Enabling Python development on CDH clusters (for PySpark, for example) is now much easier thanks to new integration with Continuum Analytics’ Python platform (Anaconda).
Python has become an increasingly popular tool for data analysis, including data processing, feature engineering, machine learning, and visualization. Data scientists and data engineers enjoy Python’s rich numerical and analytical libraries—such as NumPy, pandas, and scikit-learn—and have long wanted to apply them to large datasets stored in Apache Hadoop clusters.
Spark MLLib is growing in popularity for machine-learning model development due to its elegance and usability. In this post, you’ll learn why.
Spark MLLib is a library for performing machine-learning and associated tasks on massive datasets. With MLlib, fitting a machine-learning model to a billion observations can take a couple lines of code and leverage hundreds of machines. MLlib greatly simplifies the model development process.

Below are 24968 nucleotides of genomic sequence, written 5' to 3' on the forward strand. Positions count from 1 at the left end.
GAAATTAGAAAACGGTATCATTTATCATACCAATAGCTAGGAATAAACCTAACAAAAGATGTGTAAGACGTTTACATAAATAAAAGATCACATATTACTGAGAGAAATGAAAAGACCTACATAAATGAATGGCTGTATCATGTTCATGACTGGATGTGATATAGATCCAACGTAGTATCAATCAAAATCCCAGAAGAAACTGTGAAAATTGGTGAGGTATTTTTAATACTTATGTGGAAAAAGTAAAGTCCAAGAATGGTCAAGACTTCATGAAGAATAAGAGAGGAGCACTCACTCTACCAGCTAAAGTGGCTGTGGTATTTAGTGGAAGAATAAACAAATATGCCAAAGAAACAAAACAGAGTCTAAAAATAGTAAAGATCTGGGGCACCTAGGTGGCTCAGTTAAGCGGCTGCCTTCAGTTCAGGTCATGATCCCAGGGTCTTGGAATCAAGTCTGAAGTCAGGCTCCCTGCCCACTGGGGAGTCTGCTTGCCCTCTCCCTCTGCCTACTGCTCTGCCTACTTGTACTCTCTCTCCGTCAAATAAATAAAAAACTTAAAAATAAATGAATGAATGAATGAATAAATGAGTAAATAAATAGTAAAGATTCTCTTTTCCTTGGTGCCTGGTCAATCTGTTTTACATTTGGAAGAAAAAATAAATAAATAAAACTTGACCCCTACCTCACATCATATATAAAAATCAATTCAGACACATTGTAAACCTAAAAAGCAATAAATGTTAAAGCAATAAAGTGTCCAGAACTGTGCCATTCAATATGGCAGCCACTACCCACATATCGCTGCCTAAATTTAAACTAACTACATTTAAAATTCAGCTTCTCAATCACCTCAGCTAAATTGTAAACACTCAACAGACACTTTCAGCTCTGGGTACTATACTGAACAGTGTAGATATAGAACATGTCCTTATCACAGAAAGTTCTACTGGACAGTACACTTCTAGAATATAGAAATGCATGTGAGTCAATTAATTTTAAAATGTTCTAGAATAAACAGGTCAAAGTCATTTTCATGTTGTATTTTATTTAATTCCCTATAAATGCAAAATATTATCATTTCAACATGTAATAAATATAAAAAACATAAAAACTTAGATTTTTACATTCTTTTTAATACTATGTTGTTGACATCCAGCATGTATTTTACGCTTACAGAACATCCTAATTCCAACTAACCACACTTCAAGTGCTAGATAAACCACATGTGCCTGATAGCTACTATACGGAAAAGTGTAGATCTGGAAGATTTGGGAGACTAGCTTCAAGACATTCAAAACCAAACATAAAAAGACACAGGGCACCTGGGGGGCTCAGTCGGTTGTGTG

In this post,
Proper configuration of your Python environment is a critical pre-condition for using Apache Spark’s Python API.
One of the most enticing aspects of Apache Spark for data scientists is the API it provides in non-JVM languages for Python (via PySpark) and for R (via SparkR). There are a few reasons that these language bindings have generated a lot of excitement: Most data scientists think writing Java or Scala is a drag,
The conclusion to this series covers Combiner-like aggregation functionality, counters, partitioning, and serialization.
Apache Spark is rising in popularity as an alternative to MapReduce, in a large part due to its expressive API for complex data processing. A few months ago, my colleague, Sean Owen wrote a post describing how to translate functionality from MapReduce into Spark, and in this post, I’ll extend that conversation to cover additional functionality.